The expenditure of $674,792 for the first phase of a campus-wide card access system was also approved. The new system using card access technology rather than old style locks and keys is expected to provide better security for students in its first phase, and later for all employees if the second phase is implemented.

A contract for installation of the new technology in university housing units could be awarded in January, with completion by the fall 2004 semester. The Bearkat OneCard, which was issued beginning this past summer, has the capability to be programmed for card access equipment.

Also approved were a $1.6 million renovation of Estill Hall, which will be done during the upcoming summer and fall semesters in time for the dorm's use in spring 2005, and offering of Master of Education and Master of Arts with major in Instructional Leadership distance learning degree programs.

Thursday, November 13, 2003

Fraternity House To Be Built On Fraternity Row

The Nov. 13 edition of the Houstonian tells of new activity coming to the land east of main campus:
"A hidden room behind the walls with limited access for secret rituals," is only one of the amenities that will be in the new $800,000, two-story, 8,000 sq. ft., Delta Tau Delta house, located at 287 Bearkat Boulevard, behind the prison cemetery.

"The university told us that they wanted us to come in closer to the campus," said James Fewell, Delta Tau Delta President. The fraternity was the "first national recognized fraternity," on our campus. "We were the first ones here, under the name of the 'Esquires'," said Fewell. The old Delta Tau Delta house was located about three miles out of town, and was lived in since the late 70's.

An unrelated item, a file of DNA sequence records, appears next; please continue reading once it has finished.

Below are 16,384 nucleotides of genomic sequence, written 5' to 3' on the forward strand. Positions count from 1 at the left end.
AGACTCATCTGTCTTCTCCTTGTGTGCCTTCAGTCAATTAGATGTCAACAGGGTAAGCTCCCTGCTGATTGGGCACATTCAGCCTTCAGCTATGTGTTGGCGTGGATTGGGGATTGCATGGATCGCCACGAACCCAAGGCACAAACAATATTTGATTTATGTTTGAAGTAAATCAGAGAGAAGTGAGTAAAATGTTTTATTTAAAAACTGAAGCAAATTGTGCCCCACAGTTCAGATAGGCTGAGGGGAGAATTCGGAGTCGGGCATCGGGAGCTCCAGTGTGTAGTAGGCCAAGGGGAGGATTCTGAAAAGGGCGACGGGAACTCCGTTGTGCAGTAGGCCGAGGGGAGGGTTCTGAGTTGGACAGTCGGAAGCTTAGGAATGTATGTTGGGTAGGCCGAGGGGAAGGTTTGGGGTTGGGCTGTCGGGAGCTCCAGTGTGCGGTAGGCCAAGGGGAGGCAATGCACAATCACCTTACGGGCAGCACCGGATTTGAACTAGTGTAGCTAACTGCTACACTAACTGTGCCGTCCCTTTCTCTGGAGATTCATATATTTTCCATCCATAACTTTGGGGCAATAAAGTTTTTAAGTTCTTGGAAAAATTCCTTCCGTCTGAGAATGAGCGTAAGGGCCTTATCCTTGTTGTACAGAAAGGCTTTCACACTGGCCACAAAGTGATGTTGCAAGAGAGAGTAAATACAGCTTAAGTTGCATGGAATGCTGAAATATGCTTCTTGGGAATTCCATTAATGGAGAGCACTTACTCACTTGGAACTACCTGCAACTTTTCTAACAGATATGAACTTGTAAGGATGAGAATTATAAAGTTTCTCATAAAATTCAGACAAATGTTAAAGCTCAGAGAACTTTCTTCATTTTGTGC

Delta Tau Delta's new home is a part of the reemergence of the "Fraternity Row," that stood on our campus from the 60's through the 80's, located by present day Pritchett Field. "We are hoping to have a 'Fraternity Row,' just like the quadrangle that I lived in when I was here in the 60's." It was a wonderful experience to live amongst fellow fraternities, said [Dr. Robert Roush, Immediate Past President of Delta Tau Delta International]. "We would love to have that atmosphere again."

The city of Huntsville already approved the new 'Fraternity Row' and divided it into five plots, said Fewell. "We bought the first plot of over 2 acres of land, and it is already paid for in full." The house is scheduled to be built and ready to move in by 2005.

Houstonian: New residence hall to open doors next fall

A new parking garage will be built on campus, but it will be underground of the new residence hall called Sam Houston Village.

Located on the northwest end of campus across from Jackson-Shaver, Sam Houston Village will be the newest addition to apartment housing on campus. This new facility is set to open Fall of 2004 and will accommodate 546 freshmen only.

New services will be available for this new apartment housing. The garage built directly below the facility will be reserved only for the students living in the residence hall.

Houstonian: Three names chosen for South-side dining